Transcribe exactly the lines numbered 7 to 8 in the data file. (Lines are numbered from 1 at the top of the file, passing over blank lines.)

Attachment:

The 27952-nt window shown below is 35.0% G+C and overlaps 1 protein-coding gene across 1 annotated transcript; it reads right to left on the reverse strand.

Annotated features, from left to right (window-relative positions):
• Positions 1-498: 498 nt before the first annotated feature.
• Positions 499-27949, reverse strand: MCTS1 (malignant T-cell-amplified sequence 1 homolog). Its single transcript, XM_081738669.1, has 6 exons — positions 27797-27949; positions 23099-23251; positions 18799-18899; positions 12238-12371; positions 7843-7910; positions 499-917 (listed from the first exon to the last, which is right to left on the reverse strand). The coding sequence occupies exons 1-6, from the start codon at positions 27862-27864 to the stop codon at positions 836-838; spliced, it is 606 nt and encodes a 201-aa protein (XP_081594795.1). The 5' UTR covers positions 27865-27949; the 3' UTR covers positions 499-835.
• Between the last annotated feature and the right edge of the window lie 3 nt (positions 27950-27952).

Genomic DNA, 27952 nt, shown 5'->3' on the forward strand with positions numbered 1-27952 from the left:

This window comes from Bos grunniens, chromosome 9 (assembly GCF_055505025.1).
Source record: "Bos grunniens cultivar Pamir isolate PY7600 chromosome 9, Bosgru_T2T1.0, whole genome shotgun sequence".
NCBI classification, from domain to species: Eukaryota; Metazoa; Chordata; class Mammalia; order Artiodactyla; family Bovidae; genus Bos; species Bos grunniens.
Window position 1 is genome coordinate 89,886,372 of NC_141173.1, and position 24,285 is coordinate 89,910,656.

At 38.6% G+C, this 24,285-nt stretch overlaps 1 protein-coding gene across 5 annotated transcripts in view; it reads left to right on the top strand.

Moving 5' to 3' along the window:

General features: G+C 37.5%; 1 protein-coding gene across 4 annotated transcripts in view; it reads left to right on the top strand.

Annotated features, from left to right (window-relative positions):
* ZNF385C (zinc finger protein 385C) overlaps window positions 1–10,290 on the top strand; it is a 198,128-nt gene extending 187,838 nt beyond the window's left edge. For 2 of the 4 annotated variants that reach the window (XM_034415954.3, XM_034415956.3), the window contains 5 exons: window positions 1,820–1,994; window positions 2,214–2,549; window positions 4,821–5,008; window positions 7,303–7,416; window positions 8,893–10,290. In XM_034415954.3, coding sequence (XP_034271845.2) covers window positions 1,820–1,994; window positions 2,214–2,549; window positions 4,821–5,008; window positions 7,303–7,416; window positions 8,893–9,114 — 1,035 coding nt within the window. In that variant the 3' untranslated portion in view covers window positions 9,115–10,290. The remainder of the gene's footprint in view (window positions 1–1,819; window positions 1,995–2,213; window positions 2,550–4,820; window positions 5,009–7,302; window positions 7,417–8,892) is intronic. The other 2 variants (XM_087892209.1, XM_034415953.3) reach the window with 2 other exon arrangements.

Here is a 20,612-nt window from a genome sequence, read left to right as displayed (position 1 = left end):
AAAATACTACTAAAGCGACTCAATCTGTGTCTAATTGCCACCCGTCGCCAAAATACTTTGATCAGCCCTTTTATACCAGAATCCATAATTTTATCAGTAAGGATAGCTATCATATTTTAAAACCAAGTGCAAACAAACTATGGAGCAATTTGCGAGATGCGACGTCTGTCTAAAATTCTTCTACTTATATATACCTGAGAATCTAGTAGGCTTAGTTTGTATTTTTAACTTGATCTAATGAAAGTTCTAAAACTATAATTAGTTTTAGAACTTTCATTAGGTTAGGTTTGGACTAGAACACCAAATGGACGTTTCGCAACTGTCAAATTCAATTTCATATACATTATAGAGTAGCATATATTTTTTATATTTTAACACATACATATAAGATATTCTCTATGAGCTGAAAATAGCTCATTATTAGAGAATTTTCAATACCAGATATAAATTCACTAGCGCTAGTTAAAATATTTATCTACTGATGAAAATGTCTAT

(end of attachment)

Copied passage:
This window comes from Bos grunniens, chromosome 9 (assembly GCF_055505025.1).
Source record: "Bos grunniens cultivar Pamir isolate PY7600 chromosome 9, Bosgru_T2T1.0, whole genome shotgun sequence".